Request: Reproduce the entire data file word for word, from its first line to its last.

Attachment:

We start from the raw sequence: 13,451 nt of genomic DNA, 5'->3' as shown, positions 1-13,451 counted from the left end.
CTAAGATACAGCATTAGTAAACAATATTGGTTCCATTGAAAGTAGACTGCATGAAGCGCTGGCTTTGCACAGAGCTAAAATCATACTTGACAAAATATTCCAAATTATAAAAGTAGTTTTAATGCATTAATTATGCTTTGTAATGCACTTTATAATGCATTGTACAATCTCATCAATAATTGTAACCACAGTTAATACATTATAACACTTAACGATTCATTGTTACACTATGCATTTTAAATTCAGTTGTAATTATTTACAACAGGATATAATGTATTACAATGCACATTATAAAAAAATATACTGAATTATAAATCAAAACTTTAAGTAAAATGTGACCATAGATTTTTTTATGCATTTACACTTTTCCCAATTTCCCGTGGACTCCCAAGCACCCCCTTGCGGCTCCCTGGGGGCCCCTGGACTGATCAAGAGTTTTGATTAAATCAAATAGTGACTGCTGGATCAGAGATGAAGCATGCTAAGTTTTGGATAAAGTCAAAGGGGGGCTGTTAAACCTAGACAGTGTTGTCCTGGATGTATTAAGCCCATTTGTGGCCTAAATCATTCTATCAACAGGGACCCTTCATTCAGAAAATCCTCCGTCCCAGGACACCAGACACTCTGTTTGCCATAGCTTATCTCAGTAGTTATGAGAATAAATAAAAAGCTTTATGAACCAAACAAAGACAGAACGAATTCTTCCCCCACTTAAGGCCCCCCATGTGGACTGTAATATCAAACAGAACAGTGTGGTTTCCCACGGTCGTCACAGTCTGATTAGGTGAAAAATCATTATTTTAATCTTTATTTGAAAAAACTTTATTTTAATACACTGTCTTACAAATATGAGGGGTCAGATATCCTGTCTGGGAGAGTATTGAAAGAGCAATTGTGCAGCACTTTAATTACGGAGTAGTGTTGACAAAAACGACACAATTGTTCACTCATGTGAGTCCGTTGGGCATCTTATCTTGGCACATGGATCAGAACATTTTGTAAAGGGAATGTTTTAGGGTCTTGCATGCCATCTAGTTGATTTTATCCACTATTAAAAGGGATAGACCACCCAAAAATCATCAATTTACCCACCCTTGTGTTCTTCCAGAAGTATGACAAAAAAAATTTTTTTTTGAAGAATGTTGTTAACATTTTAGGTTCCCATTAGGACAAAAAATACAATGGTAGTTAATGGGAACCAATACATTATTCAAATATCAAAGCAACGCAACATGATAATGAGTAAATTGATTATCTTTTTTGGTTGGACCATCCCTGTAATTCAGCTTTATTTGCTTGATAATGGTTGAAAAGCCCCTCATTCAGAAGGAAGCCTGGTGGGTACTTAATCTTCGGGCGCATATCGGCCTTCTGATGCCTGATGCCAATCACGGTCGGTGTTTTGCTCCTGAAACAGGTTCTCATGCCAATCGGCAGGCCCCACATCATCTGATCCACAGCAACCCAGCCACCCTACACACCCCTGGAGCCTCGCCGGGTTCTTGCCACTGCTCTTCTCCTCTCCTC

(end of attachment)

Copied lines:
We start from the raw sequence: 13,451 nt of genomic DNA, 5'->3' as shown, positions 1-13,451 counted from the left end.
CTAAGATACAGCATTAGTAAACAATATTGGTTCCATTGAAAGTAGACTGCATGAAGCGCTGGCTTTGCACAGAGCTAAAATCATACTTGACAAAATATTCCAAATTATAAAAGTAGTTTTAATGCATTAATTATGCTTTGTAATGCACTTTATAATGCATTGTACAATCTCATCAATAATTGTAACCACAGTTAATACATTATAACACTTAACGATTCATTGTTACACTATGCATTTTAAATTCAGTTGTAATTATTTACAACAGGATATAATGTATTACAATGCACATTATAAAAAAATATACTGAATTATAAATCAAAACTTTAAGTAAAATGTGACCATAGATTTTTTTATGCATTTACACTTTTCCCAATTTCCCGTGGACTCCCAAGCACCCCCTTGCGGCTCCCTGGGGGCCCCTGGACTGATCAAGAGTTTTGATTAAATCAAATAGTGACTGCTGGATCAGAGATGAAGCATGCTAAGTTTTGGATAAAGTCAAAGGGGGGCTGTTAAACCTAGACAGTGTTGTCCTGGATGTATTAAGCCCATTTGTGGCCTAAATCATTCTATCAACAGGGACCCTTCATTCAGAAAATCCTCCGTCCCAGGACACCAGACACTCTGTTTGCCATAGCTTATCTCAGTAGTTATGAGAATAAATAAAAAGCTTTATGAACCAAACAAAGACAGAACGAATTCTTCCCCCACTTAAGGCCCCCCATGTGGACTGTAATATCAAACAGAACAGTGTGGTTTCCCACGGTCGTCACAGTCTGATTAGGTGAAAAATCATTATTTTAATCTTTATTTGAAAAAACTTTATTTTAATACACTGTCTTACAAATATGAGGGGTCAGATATCCTGTCTGGGAGAGTATTGAAAGAGCAATTGTGCAGCACTTTAATTACGGAGTAGTGTTGACAAAAACGACACAATTGTTCACTCATGTGAGTCCGTTGGGCATCTTATCTTGGCACATGGATCAGAACATTTTGTAAAGGGAATGTTTTAGGGTCTTGCATGCCATCTAGTTGATTTTATCCACTATTAAAAGGGATAGACCACCCAAAAATCATCAATTTACCCACCCTTGTGTTCTTCCAGAAGTATGACAAAAAAAATTTTTTTTTGAAGAATGTTGTTAACATTTTAGGTTCCCATTAGGACAAAAAATACAATGGTAGTTAATGGGAACCAATACATTATTCAAATATCAAAGCAACGCAACATGATAATGAGTAAATTGATTATCTTTTTTGGTTGGACCATCCCTGTAATTCAGCTTTATTTGCTTGATAATGGTTGAAAAGCCCCTCATTCAGAAGGAAGCCTGGTGGGTACTTAATCTTCGGGCGCATATCGGCCTTCTGATGCCTGATGCCAATCACGGTCGGTGTTTTGCTCCTGAAACAGGTTCTCATGCCAATCGGCAGGCCCCACATCATCTGATCCACAGCAACCCAGCCACCCTACACACCCCTGGAGCCTCGCCGGGTTCTTGCCACTGCTCTTCTCCTCTCCTC